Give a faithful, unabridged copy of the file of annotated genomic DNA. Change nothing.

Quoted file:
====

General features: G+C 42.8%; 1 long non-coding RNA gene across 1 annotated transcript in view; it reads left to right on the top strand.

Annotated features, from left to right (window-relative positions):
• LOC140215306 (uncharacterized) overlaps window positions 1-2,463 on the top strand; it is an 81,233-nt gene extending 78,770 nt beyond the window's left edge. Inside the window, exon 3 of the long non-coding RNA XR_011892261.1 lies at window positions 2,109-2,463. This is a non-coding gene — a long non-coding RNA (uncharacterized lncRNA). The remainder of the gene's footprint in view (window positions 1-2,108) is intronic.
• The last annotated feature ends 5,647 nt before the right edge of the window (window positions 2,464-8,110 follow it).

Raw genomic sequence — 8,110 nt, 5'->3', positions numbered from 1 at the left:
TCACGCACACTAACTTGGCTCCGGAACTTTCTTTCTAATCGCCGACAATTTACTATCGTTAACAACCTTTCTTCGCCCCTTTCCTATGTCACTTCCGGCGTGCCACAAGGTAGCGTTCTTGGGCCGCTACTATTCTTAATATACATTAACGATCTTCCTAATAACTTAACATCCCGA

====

General features: G+C 42.8%; 1 long non-coding RNA gene across 1 annotated transcript in view; it reads left to right on the top strand.

Annotated features, from left to right (window-relative positions):
• LOC140215306 (uncharacterized) overlaps window positions 1-2,463 on the top strand; it is an 81,233-nt gene extending 78,770 nt beyond the window's left edge. Inside the window, exon 3 of the long non-coding RNA XR_011892261.1 lies at window positions 2,109-2,463. This is a non-coding gene — a long non-coding RNA (uncharacterized lncRNA). The remainder of the gene's footprint in view (window positions 1-2,108) is intronic.
• The last annotated feature ends 5,647 nt before the right edge of the window (window positions 2,464-8,110 follow it).

Raw genomic sequence — 8,110 nt, 5'->3', positions numbered from 1 at the left:
TCACGCACACTAACTTGGCTCCGGAACTTTCTTTCTAATCGCCGACAATTTACTATCGTTAACAACCTTTCTTCGCCCCTTTCCTATGTCACTTCCGGCGTGCCACAAGGTAGCGTTCTTGGGCCGCTACTATTCTTAATATACATTAACGATCTTCCTAATAACTTAACATCCCGA